GBP/USD: Pound Closes Higher As Brexit Extended Until October

The pound pushed higher versus the US dollar on Wednesday. A medium length extension to Brexit, stronger than forecast UK GDP data and a Federal Reserve in no rush to raise interest rates pushed the pound US dollar exchange rate to a high of US$1.3120. The rate eased towards the close, finishing the session 0.2% higher at US$1.3090

What do these figures mean?

When measuring the value of a pair of currencies, one set equals 1 unit and the other shows the current equivalent. As the market moves, the amount will vary from minute to minute.

For example, it could be written: 1 GBP = 1.28934 USD

Here, £1 is equivalent to approximately $1.29. This specifically measures the pound’s worth against the dollar. If the US dollar amount increases in this pairing, it’s positive for the pound.

Or, if you were looking at it the other way around: 1 USD = 0.77786 GBP

In this example, $1 is equivalent to approximately £0.78. This measures the US dollar’s worth versus the British pound. If the sterling number gets larger, it’s good news for the dollar.

The pound moved higher across the session on Wednesday, as investors remained fixed firmly on Brexit. Theresa May formally requested a short Brexit extension to 30th June. However, the EU agreed to an extension until 31st October, with a break clause at the end of June to please French President Macron. The good news for the pound is that the UK won’t be crashing out of the EU without a deal on Friday.

Why is a “soft” Brexit better for sterling than a “hard” Brexit?
A soft Brexit implies anything less than UK’s complete withdrawal from the EU. For example, it could mean the UK retains some form of membership to the European Union single market in exchange for some free movement of people, i.e. immigration. This is considered more positive than a “hard” Brexit, which is a full severance from the EU. The reason “soft” is considered more pound-friendly is because the economic impact would be lower. If there is less negative impact on the economy, foreign investors will continue to invest in the UK. As investment requires local currency, this increased demand for the pound then boosts its value.

A six-month extension is just about enough time to oust Theresa May and replace the Prime Minister. The UK taking part in European Elections in May, some three years after Britain voted to leave the EU, will be unacceptable to many Brexiteers.

With so much attention on Brexit, investors paid little attention to UK GDP data. The UK economy grew by more than expected in the three months to February. The GDP printed at 0.3%, above the 0.2% that analysts had predicted. On a monthly basis the UK economy grew 0.2%, better than the 0% that analysts forecast.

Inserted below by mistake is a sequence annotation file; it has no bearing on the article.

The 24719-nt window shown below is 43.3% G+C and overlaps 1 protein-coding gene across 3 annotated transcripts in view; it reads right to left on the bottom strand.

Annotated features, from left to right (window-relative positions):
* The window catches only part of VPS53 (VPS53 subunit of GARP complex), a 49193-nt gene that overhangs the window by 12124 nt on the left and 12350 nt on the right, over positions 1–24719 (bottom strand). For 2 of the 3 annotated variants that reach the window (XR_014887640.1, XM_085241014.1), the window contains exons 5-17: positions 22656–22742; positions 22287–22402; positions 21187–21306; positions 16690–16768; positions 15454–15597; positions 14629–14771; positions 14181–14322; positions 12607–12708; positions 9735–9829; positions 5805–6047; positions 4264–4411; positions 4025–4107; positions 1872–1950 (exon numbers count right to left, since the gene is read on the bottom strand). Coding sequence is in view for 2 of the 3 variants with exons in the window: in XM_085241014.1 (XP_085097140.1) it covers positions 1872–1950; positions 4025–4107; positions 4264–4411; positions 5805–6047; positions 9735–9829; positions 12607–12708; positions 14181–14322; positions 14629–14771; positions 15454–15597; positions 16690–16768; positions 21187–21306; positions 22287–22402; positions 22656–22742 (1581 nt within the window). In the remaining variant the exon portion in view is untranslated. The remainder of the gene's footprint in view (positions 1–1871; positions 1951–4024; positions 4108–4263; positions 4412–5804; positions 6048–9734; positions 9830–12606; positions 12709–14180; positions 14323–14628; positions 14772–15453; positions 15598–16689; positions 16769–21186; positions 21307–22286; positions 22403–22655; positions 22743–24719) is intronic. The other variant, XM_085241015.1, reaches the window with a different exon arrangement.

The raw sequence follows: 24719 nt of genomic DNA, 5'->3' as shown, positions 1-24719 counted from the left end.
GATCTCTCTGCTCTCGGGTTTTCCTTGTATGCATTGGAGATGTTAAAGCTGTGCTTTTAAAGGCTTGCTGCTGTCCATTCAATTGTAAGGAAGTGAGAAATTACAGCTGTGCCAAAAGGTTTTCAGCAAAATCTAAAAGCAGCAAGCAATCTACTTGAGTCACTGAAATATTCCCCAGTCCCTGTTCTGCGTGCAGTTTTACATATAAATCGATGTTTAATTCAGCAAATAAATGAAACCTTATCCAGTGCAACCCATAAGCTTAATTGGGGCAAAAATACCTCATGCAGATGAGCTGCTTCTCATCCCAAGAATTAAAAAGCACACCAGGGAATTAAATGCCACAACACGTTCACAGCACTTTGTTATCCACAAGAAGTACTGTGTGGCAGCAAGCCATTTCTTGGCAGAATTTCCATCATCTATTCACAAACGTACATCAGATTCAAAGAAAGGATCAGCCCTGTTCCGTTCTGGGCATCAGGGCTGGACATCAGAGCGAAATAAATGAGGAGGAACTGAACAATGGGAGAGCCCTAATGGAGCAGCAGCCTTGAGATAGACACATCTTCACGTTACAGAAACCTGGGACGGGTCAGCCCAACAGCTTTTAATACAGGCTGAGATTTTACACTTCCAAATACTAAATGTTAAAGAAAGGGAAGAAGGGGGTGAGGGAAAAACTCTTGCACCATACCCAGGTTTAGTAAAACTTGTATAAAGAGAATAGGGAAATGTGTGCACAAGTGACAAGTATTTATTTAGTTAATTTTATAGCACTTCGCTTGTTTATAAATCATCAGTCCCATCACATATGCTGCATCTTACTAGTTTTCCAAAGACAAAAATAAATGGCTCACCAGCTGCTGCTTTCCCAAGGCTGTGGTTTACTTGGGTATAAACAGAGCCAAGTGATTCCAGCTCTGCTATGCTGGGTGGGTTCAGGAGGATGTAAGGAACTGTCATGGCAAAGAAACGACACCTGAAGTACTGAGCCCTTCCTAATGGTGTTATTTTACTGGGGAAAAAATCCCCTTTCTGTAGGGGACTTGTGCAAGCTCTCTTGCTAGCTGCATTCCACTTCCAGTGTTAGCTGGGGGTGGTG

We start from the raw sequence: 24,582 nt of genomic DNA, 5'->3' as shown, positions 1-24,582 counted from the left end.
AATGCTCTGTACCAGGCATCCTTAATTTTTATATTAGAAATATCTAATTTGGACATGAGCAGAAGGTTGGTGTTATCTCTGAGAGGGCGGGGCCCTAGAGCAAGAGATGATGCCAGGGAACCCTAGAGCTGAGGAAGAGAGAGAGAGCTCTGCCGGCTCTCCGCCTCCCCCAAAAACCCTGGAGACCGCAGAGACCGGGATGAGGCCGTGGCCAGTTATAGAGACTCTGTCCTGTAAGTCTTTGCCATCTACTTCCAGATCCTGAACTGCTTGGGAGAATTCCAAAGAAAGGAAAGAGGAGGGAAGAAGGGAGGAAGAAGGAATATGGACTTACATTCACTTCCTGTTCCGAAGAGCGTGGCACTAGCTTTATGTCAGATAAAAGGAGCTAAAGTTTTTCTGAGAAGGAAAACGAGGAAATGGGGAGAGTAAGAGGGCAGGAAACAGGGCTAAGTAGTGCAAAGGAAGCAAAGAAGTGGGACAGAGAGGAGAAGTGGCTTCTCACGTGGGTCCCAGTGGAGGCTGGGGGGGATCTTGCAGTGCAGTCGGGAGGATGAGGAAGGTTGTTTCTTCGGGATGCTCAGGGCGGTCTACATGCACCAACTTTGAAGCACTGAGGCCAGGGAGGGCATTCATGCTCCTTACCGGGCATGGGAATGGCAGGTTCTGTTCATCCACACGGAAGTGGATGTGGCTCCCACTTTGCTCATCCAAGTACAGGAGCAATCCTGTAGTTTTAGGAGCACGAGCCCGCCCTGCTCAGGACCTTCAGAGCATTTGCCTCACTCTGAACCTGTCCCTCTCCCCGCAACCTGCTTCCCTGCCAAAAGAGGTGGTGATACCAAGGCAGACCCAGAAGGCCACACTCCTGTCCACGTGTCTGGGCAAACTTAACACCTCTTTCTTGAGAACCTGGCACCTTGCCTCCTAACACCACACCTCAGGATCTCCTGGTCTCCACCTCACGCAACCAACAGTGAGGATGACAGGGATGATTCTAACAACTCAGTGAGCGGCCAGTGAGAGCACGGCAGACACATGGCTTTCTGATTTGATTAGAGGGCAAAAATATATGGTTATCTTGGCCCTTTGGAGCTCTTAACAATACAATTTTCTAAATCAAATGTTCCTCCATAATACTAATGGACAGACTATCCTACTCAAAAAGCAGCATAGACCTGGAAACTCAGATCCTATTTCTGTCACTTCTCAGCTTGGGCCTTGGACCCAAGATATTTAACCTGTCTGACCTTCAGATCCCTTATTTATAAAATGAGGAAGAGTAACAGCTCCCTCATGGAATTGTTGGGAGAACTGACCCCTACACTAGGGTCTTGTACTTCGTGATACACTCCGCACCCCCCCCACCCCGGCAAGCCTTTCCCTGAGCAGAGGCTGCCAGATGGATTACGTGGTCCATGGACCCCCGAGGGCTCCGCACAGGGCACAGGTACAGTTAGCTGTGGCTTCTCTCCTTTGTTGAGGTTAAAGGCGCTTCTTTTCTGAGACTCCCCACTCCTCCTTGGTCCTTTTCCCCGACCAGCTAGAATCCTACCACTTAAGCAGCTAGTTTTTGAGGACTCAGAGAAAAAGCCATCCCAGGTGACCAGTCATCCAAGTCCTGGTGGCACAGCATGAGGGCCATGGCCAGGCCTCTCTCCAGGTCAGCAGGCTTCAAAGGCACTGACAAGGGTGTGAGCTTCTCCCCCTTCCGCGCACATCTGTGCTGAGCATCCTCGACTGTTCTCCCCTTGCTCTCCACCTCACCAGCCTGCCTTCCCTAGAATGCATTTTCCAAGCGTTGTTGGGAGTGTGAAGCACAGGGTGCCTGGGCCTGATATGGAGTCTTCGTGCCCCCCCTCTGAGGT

Delving deeper into the figures, it became apparent that the UK economy received an unexpected boost from Brexit fuelled stockpiling. This is not sustainable meaning that weakness could come further down the line to compensate.

Dovish Fed Hits Dollar

US Federal Reserve minutes showing that the central bank was in no rush to raise interest rates hit demand for the dollar in the previous session. The Fed doubled down on dovish rhetoric in the March meeting. Minutes from the meeting showed that policy makers were keeping their options open for the next move in rates, which could move in either direction. The use of the phrase either direction is an indication that monetary policy could be eased or tightened. This is a big change from the three-interest rate rises originally planned for this year. The increased doubt over any interest rate weighed on the mood for the dollar.

Why do raised interest rates boost a currency’s value?
Interest rates are key to understanding exchange rate movements. Those who have large sums of money to invest want the highest return on their investments. Higher interest rate environments tend to offer higher yields. So, if the interest rate or at least the interest rate expectation of a country is relatively higher compared to another, then it attracts more foreign capital investment. Large corporations and investors need local currency to invest. More local currency used then boosts the demand of that currency, pushing the value higher.

Today investors will be watching US wholesale inflation figures closely after core consumer inflation dropped lower and missed analysts’ forecasts. Weakness in inflation at wholesale level could pull the dollar lower.

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